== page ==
The rough life of a Guinness adjudicator

Updated: January 18, 2011, 3:06 PM ET
By Jeff Arnold | Special to Page 2

Mike Janela is sitting in a basketball gym in Manhattan counting free throws.

He's got whiplash from moving his head side-to-side, like a dysfunctional bobblehead doll, charting the flight of the ball from Perry Dissmore's hand to the rim 15 feet away.

He figures after 10 minutes, this free throw-shooting pastor hell-bent on setting a new Guinness World Record will stop for water or to collect his thoughts. But like a metronome, Dissmore keeps shooting.

[+] EnlargeMike Janela & Troy Polamalu
Guinness World Records Guinness World Records adjudicator Mike Janela checks out Troy Polamalu's hair insured for $1 million, setting the record for the world's highest insured hair.

So Janela keeps counting.

"I'm sitting there thinking about all the professional athletes who have trouble making free throws two at a time," Janela says. "And here's this guy popping them in -- almost 2,000 in an hour."

For the record, specifically, the Guinness World Record, the tally of made free throws in an hour reaches 1,968 before Janela stops counting.

It's all in a day's work.

As in, it's his job.

Like it was in Janela's job description as a Guinness World Records adjudicator to travel to St. Louis to witness a run at the world's largest bikini parade. Or when he flew to Merida, Mexico, for the world's biggest serving of roast pork to ensure all 6,821 pounds of pig were accounted for.

Or, better yet, when he traipsed off to the Bahamas, where high-wire legend Nik Wallenda rode across a 90-foot tightrope while suspended a record 250 feet over the ocean without the luxury of a safety net or harness.

"You're watching this, hoping he makes it," says the 25-year-old Janela, who came to Guinness in 2009 after working as the play-by-play radio voice of the Hickory (N.C.) Crawdads, the Single-A affiliate of the Pittsburgh Pirates.

"For that minute, your eyes are fixed on him."

Oh, sure. Not every day is like this. There was the time he sat in his office verifying a new record by video, counting each of the 601 times Ashrita Furman caught one of the three balls he was juggling while hanging upside down. Record attempts may be sent in on video, but require that witnesses be present at the time of the attempt.

Since he started, Janela has logged nearly 55,000 work-related airline miles, traveling as far away as Comodoro Rivadavia, Argentina, where he witnessed the longest guitar-playing marathon.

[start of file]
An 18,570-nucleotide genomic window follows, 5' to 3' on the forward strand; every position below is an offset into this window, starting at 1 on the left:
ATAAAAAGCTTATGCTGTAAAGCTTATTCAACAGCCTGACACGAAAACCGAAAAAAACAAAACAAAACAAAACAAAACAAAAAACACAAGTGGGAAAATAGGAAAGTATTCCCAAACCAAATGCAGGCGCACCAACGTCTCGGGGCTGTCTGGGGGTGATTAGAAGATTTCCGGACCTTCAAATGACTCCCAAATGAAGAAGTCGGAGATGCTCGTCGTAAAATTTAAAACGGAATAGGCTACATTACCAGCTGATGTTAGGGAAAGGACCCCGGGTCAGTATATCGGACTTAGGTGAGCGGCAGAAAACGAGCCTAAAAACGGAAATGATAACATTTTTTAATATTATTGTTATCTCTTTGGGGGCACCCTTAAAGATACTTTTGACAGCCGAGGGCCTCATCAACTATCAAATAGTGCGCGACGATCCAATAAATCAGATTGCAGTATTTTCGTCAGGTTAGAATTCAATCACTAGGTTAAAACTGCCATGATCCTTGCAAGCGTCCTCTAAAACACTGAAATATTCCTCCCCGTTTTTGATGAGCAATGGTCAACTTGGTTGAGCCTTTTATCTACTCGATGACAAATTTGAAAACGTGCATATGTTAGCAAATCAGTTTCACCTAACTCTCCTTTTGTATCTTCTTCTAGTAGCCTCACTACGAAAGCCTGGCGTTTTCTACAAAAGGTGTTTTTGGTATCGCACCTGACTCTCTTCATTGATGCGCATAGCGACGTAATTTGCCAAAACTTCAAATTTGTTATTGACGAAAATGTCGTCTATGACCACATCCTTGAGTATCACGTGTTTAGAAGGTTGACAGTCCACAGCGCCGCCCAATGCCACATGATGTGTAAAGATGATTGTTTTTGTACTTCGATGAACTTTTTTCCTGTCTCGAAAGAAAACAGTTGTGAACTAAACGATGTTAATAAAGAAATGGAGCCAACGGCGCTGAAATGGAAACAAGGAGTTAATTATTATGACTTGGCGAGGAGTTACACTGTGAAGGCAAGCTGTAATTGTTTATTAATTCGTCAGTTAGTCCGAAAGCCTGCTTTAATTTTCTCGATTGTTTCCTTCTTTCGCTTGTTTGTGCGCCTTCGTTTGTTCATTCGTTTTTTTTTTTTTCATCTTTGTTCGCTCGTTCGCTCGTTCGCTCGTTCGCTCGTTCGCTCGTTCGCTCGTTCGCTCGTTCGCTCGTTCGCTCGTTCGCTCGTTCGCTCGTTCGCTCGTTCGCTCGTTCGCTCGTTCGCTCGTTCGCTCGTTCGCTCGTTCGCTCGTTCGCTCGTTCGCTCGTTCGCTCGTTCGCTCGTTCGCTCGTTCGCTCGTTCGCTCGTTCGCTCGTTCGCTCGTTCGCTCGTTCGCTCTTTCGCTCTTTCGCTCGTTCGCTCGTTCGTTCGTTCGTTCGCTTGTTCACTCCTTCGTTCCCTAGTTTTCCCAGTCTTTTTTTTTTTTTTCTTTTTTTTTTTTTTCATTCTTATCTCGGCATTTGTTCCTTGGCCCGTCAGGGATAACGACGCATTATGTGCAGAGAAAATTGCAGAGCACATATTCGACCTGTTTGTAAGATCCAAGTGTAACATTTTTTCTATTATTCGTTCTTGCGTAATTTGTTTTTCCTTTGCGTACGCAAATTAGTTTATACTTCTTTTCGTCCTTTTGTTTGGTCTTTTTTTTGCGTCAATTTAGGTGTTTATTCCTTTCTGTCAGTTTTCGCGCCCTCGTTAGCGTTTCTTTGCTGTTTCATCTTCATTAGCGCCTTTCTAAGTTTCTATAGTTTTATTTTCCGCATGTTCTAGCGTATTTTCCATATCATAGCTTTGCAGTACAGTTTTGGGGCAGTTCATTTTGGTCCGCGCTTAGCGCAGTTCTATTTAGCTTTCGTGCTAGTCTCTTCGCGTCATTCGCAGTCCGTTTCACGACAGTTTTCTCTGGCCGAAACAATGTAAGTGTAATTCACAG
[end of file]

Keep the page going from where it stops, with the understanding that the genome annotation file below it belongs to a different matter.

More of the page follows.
That lasted 100 hours -- the final eight of which Janela was present for, the day after he sat in for four hours as part of the more than four-day solo performance.

Guinness officials, including 25 adjudicators like Janela, approve only 3 percent of the 50,000 record requests they receive each year.

"It really is big -- it really means to be part of history," says Carlos Martinez, the head of Guinness' USA records management team. "It's carrying the lineage of a title that has traveled person to person and country to country. It means to be No. 1."

Don't think that's lost on Janela, who holds a broadcast journalism degree from Syracuse, but couldn't stomach calling minor league baseball games every day of the summer, traveling the Carolinas by bus.

Once back in New York, though, he wasn't sure what to make of a job ad that detailed a gig where his love of sports and traveling and his ability to speak fluent Spanish and Portuguese gave Janela a better shot than most.

"It seemed a little fake at first," Janela admitted. "When you hear Guinness World Records, you don't think people actually work there. You think it's just this automated database where a few people are pushing buttons."

Not so.

When he's not traveling, Janela spends his 9-to-5 existence at GWR's New York office, where life often goes from the mundane to borderline ridiculous.

Like the day when he walked into the lobby to find the world's largest dog -- a Great Dane named Giant George measuring 7-foot-3 from nose to tail -- getting acquainted with the world's smallest dog, Boo Boo, a Chihuahua who measures 4 inches tall and tipped the scales at 24 ounces.

"To be a gatekeeper between the people attempting a record and getting the official Guinness world record achievement is a lot of power," Janela says. "And to have that be my job is something you really can't put into words."

Jeff Arnold is a freelance writer for Sports Media Exchange, a national freelance writing network.

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